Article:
Collaborative Institute for Oceans, Climate, and Security

at the University of Massachusetts Boston

Welcome Message

Our institute has much to celebrate and much on which to reflect. Allow us to share a few proud highlights. Early last year, the Collaborative Institute for Oceans, Climate and Security detailed its Program Director to the White House. Mr. Deerin Babb-Brott now serves as the Director of the National Ocean Council. It is most fitting; many of our objectives align. The National Ocean Council is addressing some of the most pressing challenges facing the ocean and our coasts and as President Obama has stated, “The ocean, our coasts, and the Great Lakes provide jobs, food, energy resources, ecological services, recreation, and tourism opportunities, and play critical roles in our Nation’s transportation, economy, and trade, as well as the global mobility of our Armed Forces and the maintenance of international peace and security.” More about the National Ocean Council.

In another personnel change, Steve Crosby took a leave-of-absence as dean of the McCormack Graduate School of Policy and Global Studies to chair the Massachusetts Gaming Commission under Governor Deval Patrick. We welcome Ira A. Jackson, a Collaborative Institute advisor, as our new dean. I’ve had the pleasure of working with Mr. Jackson throughout 2012 in his capacity as advisor (see our full Council of Advisors) and his vision is very much in line with our hopes for the future of the Institute. Mr. Jackson was a 2011 Distinguished Scholar at MIT’s Legatum Center for Development and Entrepreneurship and, from 2006-2010, served as the dean of Claremont Graduate University's Peter F. Drucker & Masatoshi Ito Graduate School of Management. He is also the former director of the Center for Business and Government at Harvard University's John F. Kennedy School of Government. The McCormack Graduate School and the Collaborative Institute are lucky to have his involvement.

In May 2012 we held the first Global Conference on Oceans, Climate and Security (GC ’12). For three days, high-level scientists, military and civilian policymakers, nonprofit advocates, and industry representatives were joined by more than 225 attendees in a dialogue and outcomes-driven meeting to address the impacts of climate-related ocean changes on human, national and international security. The inaugural “Energy and Environmental Security Award” was presented to the Honorable Ray Mabus, Secretary of the United States Navy; and guest speakers included Massachusetts Governor Deval Patrick and UMass Boston Provost Winston Langley. Keynotes at the conference were delivered by Administrator of the National Oceanic and Atmospheric Administration Jane Lubchenco, and The Weather Underground’s Jeff Masters.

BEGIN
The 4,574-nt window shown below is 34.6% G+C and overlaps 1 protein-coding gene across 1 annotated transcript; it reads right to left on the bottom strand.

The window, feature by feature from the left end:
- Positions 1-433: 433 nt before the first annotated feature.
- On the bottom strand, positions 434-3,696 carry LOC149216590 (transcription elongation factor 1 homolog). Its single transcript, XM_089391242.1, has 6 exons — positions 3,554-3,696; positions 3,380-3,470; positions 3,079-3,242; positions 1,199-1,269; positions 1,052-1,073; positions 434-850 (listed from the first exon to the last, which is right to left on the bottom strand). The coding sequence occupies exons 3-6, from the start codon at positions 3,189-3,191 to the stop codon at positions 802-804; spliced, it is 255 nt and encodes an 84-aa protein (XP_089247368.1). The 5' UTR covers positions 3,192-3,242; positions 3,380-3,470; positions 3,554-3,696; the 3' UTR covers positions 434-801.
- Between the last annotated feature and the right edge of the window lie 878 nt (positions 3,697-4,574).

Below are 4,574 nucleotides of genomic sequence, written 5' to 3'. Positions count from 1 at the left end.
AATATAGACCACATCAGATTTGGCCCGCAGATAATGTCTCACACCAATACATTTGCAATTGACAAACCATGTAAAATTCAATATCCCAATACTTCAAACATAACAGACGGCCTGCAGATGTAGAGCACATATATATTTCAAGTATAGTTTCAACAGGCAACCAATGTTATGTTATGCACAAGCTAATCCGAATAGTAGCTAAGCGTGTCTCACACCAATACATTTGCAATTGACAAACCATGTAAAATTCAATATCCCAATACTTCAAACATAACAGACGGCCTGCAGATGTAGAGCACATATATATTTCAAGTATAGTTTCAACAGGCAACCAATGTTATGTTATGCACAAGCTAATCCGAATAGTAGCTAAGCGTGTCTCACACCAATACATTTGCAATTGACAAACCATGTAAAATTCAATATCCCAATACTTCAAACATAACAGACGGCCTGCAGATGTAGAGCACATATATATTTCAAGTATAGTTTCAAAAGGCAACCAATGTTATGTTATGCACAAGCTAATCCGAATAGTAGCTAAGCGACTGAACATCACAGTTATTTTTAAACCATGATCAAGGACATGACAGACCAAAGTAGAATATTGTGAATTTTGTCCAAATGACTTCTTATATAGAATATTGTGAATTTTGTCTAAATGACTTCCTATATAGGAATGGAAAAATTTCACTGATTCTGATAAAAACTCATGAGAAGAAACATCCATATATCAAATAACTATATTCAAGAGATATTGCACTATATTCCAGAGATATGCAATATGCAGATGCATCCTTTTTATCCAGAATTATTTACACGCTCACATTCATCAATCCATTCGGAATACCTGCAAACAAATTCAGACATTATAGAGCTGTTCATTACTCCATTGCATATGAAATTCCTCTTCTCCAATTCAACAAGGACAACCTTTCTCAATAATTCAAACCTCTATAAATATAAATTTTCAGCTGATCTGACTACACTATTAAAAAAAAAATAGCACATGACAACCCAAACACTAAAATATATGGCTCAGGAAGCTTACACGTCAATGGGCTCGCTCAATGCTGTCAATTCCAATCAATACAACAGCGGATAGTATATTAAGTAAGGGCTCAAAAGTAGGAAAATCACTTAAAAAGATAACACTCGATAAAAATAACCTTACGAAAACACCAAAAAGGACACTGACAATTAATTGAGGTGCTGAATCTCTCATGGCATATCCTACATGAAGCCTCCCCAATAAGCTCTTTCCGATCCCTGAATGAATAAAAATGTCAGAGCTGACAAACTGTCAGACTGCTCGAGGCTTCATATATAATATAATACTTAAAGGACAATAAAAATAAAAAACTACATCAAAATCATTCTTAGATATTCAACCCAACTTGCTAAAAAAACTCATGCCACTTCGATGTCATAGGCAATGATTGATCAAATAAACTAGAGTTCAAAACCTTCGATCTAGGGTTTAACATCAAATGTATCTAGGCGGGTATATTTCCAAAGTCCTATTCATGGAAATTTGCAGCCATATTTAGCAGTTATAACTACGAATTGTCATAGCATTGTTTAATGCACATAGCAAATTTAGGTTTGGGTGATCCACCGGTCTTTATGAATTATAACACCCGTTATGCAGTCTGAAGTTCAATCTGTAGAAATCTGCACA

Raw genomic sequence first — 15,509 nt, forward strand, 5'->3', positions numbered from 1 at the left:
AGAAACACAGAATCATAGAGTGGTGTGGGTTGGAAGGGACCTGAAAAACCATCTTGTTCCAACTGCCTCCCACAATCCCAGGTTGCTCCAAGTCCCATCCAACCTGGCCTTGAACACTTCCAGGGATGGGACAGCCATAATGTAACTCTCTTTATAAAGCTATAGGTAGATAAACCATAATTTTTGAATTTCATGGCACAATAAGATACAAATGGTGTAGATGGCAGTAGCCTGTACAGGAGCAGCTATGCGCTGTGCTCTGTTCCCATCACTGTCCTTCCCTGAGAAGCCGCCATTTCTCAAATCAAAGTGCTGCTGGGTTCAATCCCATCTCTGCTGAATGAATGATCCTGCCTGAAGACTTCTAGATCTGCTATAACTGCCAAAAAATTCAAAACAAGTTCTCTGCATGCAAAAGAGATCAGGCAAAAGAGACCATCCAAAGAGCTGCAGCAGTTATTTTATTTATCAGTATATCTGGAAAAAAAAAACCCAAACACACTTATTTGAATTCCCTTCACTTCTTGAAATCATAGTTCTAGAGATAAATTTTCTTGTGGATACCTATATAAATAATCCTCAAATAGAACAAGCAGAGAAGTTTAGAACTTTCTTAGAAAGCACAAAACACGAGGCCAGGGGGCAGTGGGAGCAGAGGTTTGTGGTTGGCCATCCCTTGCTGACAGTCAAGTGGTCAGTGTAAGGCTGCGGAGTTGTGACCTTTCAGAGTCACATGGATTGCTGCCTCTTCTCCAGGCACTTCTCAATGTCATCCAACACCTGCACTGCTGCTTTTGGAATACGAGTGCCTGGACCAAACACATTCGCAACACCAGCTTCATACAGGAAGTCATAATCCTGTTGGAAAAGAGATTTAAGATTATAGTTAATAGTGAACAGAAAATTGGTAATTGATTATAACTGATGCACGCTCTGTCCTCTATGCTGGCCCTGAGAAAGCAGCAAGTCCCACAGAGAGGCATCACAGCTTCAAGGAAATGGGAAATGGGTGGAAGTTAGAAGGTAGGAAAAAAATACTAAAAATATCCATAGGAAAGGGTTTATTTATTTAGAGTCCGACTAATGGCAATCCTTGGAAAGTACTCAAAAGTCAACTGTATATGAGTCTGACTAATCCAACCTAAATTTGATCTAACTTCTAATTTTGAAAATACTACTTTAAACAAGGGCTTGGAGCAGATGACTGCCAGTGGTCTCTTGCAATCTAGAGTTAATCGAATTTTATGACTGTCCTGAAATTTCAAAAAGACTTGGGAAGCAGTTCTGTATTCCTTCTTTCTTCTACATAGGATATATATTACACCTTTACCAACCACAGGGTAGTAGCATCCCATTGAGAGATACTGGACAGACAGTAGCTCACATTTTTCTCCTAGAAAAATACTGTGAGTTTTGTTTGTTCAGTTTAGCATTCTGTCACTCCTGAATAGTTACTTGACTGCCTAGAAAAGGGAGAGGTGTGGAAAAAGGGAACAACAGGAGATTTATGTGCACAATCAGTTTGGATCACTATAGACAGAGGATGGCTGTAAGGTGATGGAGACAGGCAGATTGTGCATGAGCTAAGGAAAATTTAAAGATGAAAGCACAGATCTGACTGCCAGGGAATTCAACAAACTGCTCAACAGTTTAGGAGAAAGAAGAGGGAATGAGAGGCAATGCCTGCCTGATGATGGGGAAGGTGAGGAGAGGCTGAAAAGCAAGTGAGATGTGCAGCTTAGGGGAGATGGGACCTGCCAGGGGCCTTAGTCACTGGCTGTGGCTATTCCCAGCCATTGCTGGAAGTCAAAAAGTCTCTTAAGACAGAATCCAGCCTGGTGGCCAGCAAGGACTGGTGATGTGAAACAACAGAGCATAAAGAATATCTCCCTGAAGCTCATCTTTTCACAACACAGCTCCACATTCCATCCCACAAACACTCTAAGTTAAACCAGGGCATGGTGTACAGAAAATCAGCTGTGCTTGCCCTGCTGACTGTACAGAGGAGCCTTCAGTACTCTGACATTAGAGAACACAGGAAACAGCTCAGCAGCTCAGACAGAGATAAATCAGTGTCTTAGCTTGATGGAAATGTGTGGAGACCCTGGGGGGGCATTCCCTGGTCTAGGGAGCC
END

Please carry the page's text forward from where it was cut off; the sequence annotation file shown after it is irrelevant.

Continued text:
Bridging the fields of public policy, natural and social science, and planning for human and national security, the Collaborative Institute for Oceans, Climate and Security’s goals remain consistent: to

  • Work with key influencers and decision makers to strengthen the understanding of the human and national security implications of changing oceans and climates
  • Inform policy decisions through the application of sound scientific research and technology, demonstrated through place-based pilot projects.

We look forward to continuing to work with our advisors, steering committee, and collaborators to expand our projects and initiatives. Through diligent efforts and dedicated resources, we can realize a mutual vision of communicating the critical interdependencies between oceans, climate, and security.

You can share your thoughts about the Collaborative Institute’s goals and strategies, and ideas for collaboration by emailing

Sincerely yours,

Robyn Hannigan, Dean, School for the Environment

Ira A. Jackson, Dean, John W. McCormack Graduate School for Policy and Global Studies

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Download the Collaborative Institute for Oceans, Climate, and Security's brochure as PDF (Adobe Acrobat required) Read More 

Read Our White Paper

"Acting to Address the Ocean-Related Impacts of Climate Change on Human and National Security, with Recommendations for Priority Actions ..."
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Global Conference on Oceans, Climate & Security

Representatives from sixteen countries, seventeen U.S. states, and many regional and local residents came together in Boston at GC ‘12. Read More 

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